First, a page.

ESPN Stats & InfoThese heat maps show Dustin Pedroia's drop in slugging percentage against fastballs over the past four seasons.
While power is not Dustin Pedroia's calling card, he’s lost nearly 100 points of slugging since 2011.

He’s dropped from .474 in 2011 to .449 in 2012, .415 in 2013 and what would be a career-low .383 this season.

Pitchers are becoming increasingly comfortable pounding the strike zone against Pedroia. In fact, no batter has seen a higher rate of pitches in the strike zone this season than Pedroia.

Pedroia isn’t taking advantage of these pitches in the strike zone. His slugging percentage against those pitches has also decreased each season since 2011, and fewer are turning into home runs.

He is also seeing more fastballs -- and doing less with them. Just as relevant is that more of these fastballs are being thrown in the strike zone, which suggests pitchers are challenging Pedroia to beat them.

Rapid Reaction: Red Sox 8, Yankees 5

June, 29, 2014

NEW YORK -- So, was there a difference in the Boston Red Sox's offense Sunday night? You bet(ts).

The result: The Sox marked the arrival of Mookie Betts’ major league debut by generating a dozen hits and eight walks, a first in one game this season, and rolling to an 8-5 win over the New York Yankees before a crowd of 48,124.

The Big Picture I: The Sox won the rubber game of this three-game set and finished their 10-game, three-city excursion with a 4-6 record. They are 18-25 on the road, 15-20 in the AL East and trail the first-place Toronto Blue Jays by six games.

The Big Picture II: The Jays are 12-15 in June and have lost nine of their past 13 games. Despite a losing record on the trip, the Sox picked up a half-game on Toronto.

Big Picture III: It's worth noting that on June 8, the San Francisco Giants were 9½ games ahead of the Dodgers. Three weeks later, the teams are in a virtual tie for first place.

Mookie mania: Betts did his part, grounding a single in the fourth for his first major league hit, then walking and scoring his first big league run in the sixth. He also was caught stealing and missed a diving attempt at a liner by Ichiro Suzuki that went for a triple.

No less than the prince of the Yankees, Derek Jeter, who at 40 is 19 years older than Betts, tossed the ball from the kid’s first hit into the visitors’ dugout for a memento, while his father and mother, Willie and Diana Betts, and his fiancée, Brianna Hammonds, watched from box seats in the second deck.

Hit-o-rama: But this was a night in which everyone in the Sox's lineup got into the act.

* Dustin Pedroia singled in each of his first three-at bats, giving him six straight hits, hit a sacrifice fly and drew a walk. He scored a run and drove in three, and also stayed in a rundown long enough after being picked off for another run to score.

* David Ortiz hit a three-run home run off Yankees starter Chase Whitley in the third, his 19th home run of the season and 450th of his career, in the third.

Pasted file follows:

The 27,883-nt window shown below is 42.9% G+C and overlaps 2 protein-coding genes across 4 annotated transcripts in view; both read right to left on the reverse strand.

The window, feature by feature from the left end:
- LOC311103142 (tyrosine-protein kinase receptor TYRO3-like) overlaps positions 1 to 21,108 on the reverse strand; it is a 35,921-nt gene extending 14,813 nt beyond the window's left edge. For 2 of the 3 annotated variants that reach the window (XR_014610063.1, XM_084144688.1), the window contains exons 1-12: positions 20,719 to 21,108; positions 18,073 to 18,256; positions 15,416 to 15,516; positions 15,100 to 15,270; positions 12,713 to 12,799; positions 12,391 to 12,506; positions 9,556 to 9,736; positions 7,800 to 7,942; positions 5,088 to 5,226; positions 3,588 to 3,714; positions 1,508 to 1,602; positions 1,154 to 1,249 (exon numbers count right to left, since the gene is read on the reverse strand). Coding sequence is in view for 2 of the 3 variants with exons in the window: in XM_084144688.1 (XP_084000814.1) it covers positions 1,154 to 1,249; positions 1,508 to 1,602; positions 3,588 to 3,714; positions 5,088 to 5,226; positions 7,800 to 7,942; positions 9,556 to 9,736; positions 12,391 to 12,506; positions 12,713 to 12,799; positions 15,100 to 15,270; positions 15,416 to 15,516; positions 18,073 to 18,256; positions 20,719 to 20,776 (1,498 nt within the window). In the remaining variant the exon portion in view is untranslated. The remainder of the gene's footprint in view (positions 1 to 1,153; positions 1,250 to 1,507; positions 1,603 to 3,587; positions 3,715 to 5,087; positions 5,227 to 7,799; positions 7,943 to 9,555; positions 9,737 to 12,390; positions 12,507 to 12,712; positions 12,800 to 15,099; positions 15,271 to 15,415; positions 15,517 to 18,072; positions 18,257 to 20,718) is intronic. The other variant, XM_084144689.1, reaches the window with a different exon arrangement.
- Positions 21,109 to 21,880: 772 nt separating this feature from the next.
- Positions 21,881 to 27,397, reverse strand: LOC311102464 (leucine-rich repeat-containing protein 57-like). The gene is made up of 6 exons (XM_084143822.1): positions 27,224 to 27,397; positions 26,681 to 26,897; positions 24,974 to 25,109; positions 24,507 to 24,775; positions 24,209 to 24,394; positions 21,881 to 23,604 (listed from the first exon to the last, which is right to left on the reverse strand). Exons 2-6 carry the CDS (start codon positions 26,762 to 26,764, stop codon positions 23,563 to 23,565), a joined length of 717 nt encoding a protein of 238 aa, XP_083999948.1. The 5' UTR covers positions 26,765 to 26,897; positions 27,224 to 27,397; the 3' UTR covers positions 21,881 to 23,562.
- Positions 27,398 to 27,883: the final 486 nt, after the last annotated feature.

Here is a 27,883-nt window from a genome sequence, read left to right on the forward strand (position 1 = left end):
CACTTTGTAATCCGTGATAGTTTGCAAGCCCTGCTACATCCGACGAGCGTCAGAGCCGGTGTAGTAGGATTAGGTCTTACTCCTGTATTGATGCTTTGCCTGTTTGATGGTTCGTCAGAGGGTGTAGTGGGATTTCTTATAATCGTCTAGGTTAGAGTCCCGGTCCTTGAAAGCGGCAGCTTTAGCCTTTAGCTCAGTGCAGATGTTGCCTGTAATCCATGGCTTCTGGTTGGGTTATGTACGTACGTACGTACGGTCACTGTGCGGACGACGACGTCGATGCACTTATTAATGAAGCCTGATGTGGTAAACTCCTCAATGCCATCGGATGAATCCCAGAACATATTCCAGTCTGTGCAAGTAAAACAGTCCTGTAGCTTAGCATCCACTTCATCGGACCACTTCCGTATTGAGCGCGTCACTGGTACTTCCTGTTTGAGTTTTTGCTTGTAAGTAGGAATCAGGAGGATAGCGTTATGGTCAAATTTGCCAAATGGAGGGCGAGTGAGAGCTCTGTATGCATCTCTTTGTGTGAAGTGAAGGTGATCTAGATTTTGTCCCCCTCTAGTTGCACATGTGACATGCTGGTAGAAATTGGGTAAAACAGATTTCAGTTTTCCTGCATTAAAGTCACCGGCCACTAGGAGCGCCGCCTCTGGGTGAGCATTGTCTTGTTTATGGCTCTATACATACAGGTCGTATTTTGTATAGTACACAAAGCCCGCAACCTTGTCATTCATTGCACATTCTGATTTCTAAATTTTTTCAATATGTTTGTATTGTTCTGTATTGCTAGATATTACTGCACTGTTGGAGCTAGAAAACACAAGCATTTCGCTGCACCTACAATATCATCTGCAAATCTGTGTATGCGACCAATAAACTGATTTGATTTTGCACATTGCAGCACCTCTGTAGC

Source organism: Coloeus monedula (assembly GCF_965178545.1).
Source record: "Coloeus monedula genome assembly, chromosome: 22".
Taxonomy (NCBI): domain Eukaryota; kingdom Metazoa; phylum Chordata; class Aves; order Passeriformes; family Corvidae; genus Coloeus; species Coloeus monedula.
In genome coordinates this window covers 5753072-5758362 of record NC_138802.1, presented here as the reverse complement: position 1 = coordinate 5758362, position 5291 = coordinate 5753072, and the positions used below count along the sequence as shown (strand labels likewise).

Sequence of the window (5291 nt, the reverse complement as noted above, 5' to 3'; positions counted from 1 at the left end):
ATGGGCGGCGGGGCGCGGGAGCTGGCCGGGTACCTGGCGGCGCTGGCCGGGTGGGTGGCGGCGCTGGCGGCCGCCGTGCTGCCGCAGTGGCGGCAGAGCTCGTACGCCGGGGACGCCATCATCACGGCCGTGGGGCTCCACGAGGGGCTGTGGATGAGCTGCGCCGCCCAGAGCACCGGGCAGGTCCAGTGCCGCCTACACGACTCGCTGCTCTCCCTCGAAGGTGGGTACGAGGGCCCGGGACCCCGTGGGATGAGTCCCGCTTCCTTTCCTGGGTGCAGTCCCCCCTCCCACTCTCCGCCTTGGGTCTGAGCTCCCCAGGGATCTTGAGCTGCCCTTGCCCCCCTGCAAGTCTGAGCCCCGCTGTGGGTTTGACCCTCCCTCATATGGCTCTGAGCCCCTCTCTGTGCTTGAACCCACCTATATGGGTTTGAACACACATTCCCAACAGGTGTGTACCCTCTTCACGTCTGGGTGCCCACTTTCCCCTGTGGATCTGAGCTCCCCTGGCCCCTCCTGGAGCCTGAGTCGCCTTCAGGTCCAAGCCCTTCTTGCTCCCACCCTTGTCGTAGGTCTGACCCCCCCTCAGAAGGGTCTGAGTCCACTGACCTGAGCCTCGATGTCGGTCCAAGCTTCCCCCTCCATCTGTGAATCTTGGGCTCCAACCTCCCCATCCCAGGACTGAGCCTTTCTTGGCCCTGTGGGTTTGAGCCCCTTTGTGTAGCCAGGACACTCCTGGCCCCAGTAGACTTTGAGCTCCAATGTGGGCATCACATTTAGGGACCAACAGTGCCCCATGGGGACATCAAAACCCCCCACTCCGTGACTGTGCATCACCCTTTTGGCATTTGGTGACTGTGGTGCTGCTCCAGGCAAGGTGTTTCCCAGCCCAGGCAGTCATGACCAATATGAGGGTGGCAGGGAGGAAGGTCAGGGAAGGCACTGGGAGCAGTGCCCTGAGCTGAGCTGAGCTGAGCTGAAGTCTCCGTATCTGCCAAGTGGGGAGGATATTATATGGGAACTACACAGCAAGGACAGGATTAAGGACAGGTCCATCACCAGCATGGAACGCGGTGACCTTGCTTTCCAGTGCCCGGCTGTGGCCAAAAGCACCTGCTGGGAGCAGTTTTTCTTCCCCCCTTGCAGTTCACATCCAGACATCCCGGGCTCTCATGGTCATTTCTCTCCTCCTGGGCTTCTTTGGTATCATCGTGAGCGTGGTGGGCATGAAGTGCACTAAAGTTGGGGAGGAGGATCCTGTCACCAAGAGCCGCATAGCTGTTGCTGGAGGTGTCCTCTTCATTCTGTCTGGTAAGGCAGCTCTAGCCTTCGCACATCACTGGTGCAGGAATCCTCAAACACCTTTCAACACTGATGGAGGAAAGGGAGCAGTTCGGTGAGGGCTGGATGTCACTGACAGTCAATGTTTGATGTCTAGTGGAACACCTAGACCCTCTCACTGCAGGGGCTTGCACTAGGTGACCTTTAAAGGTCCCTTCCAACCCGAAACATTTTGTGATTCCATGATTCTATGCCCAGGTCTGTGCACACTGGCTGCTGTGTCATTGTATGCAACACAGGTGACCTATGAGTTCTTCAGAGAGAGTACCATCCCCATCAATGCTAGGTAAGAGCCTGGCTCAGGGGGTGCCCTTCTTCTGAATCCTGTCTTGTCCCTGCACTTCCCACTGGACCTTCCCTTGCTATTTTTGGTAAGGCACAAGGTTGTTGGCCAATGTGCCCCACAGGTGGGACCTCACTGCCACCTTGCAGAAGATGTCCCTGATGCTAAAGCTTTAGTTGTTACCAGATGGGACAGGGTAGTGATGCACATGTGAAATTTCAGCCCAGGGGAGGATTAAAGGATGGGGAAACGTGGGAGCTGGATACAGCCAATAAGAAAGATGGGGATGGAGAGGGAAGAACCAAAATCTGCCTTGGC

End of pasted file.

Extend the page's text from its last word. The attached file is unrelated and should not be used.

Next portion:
* Mike Napoli, who always hits in games John Lackey pitches (24-for-55 on his career), doubled and scored Boston’s first run.

* Stephen Drew singled Napoli home, his second RBI of the season, for the first Sox run.

* Brock Holt walked twice and singled, scoring two runs.

* Jackie Bradley walked and scored, singled, and also threw out Carlos Beltran at the plate when he attempted to score in the sixth with the Yankees down three runs.

* A.J. Pierzynski threw up his arms again in mock celebration when he blooped a hit in the fifth.

Lackey gets a pickup: Lackey was knocked around for five runs (four earned) in five innings, giving up home runs in the fourth to Mark Teixeira and Carlos Beltran, but was credited with the win. He is 7-0 in games in which the Sox score four or more runs.

Shutdown pen: Sox relievers pitched two-hit ball over the last four scoreless innings, striking out six. Andrew Miller K’d three in the seventh.

Rapid Reaction: Red Sox 2, Yankees 1

June, 28, 2014
NEW YORK -- Before rookie Mookie Betts makes his major league debut here Sunday night, the Red Sox might want to arrange for him to have a chat with Mike Napoli about the logistics of playing in Yankee Stadium.

If Betts is smart, he'll hang on every word.

The result: With two outs and two strikes in the ninth inning Saturday night, Napoli broke a 1-all tie with an opposite-field home run off Yankees ace Masahiro Tanaka to give the Red Sox a 2-1 win over the Bombers before a shocked-into-silence crowd of 48,433 in Yankee Stadium.

With one game left on this 10-game, three-city excursion, the Sox are 3-6 on this trip, 17-25 on the road, 14-20 in the AL East, and are now 3-6 against the Yankees. They trail the first-place Blue Jays by seven games in the East, and reach the season's midpoint at seven games under .500 (37-44).

The House That Nap Owns: The home run was the 10th of the season for Napoli, who joins Jonathan Schoop of the Orioles as the only players to take Tanaka deep twice this season. It was also his sixth home run at Yankee Stadium since he joined the Red Sox at the start of the 2013 season, the most by any visiting player in that time.

Lester shines: The home run made a winner of Jon Lester, who allowed just an unearned run on five hits, walking two and striking out six in eight innings. Two defensive plays, as they are wont to do in low-scoring games, figured prominently. Batterymate David Ross nailed Brett Gardner attempting to steal with a laser throw after he'd singled to open the sixth. The next two Yankees hit safely, but Lester struck out Carlos Beltran to end the inning.

The other play was highlight-reel stuff from Dustin Pedroia, who made a diving stop of Derek Jeter's smash with a runner aboard and no out in the eighth, then flipped the ball with his glove to Stephen Drew, who completed the double play.